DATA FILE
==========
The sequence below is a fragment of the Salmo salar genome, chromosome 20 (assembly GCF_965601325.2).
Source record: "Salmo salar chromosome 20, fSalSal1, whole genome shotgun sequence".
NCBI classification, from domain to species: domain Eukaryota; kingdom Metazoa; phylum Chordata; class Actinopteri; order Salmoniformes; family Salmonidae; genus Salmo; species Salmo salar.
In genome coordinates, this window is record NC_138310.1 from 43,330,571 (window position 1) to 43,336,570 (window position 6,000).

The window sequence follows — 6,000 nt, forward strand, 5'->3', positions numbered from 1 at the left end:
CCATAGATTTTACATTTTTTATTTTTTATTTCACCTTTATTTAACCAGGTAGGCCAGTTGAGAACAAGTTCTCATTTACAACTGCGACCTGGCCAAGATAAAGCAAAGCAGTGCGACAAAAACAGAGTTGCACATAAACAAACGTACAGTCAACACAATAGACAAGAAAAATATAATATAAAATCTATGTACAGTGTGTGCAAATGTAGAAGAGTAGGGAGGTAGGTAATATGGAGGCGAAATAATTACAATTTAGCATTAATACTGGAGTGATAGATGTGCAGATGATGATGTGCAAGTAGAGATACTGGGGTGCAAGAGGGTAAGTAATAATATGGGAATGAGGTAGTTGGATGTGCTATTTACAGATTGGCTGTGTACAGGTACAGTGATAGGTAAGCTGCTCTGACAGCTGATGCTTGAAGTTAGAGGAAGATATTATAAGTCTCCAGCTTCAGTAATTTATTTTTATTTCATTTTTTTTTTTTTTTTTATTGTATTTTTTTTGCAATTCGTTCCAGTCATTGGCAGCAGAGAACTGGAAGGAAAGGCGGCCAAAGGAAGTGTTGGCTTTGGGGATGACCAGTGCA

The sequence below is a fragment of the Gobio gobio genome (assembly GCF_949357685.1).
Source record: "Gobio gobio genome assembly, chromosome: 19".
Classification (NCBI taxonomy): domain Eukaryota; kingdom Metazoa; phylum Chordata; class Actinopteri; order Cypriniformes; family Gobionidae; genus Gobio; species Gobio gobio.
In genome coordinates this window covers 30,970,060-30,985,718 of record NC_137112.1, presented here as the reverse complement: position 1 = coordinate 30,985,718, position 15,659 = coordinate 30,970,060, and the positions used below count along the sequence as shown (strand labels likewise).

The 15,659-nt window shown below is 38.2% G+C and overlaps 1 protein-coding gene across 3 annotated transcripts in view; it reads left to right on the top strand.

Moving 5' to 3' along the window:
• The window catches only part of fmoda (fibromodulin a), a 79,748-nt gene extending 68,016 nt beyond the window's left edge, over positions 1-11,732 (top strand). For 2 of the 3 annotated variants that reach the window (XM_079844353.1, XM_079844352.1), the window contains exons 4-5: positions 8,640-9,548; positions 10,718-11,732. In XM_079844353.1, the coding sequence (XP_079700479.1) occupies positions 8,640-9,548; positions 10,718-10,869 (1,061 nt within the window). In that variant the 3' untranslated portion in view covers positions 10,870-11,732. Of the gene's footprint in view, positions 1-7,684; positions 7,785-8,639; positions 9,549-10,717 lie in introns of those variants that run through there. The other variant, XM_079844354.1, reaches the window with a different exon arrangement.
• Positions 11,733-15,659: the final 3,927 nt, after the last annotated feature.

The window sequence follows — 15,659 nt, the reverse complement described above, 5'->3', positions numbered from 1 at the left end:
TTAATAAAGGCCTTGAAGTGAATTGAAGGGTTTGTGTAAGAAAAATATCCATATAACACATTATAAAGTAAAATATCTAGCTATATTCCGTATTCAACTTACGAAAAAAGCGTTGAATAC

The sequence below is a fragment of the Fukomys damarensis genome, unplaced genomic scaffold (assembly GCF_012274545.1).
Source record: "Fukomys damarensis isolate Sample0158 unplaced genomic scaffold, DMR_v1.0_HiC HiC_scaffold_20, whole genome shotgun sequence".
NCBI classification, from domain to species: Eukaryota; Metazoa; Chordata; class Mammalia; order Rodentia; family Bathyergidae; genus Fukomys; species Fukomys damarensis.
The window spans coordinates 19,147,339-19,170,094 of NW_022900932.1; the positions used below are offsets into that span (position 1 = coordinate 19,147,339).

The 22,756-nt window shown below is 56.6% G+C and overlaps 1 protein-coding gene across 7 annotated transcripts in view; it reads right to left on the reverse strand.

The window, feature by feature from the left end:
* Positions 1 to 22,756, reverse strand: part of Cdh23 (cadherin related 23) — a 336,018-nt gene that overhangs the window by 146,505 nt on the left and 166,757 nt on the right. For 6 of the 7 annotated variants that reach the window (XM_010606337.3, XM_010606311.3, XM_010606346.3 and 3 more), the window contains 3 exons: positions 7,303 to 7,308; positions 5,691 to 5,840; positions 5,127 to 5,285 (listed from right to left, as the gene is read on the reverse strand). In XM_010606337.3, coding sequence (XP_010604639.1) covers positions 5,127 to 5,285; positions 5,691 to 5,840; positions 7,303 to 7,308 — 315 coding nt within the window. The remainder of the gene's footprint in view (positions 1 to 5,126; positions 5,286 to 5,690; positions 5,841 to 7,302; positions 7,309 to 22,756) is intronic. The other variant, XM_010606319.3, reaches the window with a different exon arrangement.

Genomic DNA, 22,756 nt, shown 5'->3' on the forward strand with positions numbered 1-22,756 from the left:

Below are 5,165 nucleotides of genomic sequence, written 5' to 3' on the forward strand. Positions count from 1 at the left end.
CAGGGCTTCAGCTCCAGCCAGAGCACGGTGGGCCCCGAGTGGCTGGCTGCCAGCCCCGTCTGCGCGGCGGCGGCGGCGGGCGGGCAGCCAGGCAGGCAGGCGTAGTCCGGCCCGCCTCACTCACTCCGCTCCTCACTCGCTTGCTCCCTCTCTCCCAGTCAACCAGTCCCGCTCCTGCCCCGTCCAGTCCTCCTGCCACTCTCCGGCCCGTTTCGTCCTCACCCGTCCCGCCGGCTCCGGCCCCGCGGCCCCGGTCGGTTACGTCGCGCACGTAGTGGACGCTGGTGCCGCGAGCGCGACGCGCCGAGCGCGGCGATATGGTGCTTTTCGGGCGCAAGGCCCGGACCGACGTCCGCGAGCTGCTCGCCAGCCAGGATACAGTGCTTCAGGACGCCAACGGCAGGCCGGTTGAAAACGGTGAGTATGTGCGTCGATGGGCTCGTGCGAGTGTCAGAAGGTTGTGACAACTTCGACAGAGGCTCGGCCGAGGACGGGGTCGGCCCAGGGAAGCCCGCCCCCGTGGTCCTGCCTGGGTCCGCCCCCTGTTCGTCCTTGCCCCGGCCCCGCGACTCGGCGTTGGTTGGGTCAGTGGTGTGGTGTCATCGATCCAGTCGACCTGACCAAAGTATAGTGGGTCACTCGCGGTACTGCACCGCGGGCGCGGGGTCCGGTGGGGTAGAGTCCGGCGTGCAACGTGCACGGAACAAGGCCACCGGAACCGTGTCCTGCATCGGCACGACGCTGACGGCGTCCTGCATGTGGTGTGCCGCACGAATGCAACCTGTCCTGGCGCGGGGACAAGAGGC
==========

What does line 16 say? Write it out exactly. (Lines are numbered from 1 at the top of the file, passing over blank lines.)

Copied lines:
TTAATAAAGGCCTTGAAGTGAATTGAAGGGTTTGTGTAAGAAAAATATCCATATAACACATTATAAAGTAAAATATCTAGCTATATTCCGTATTCAACTTACGAAAAAAGCGTTGAATAC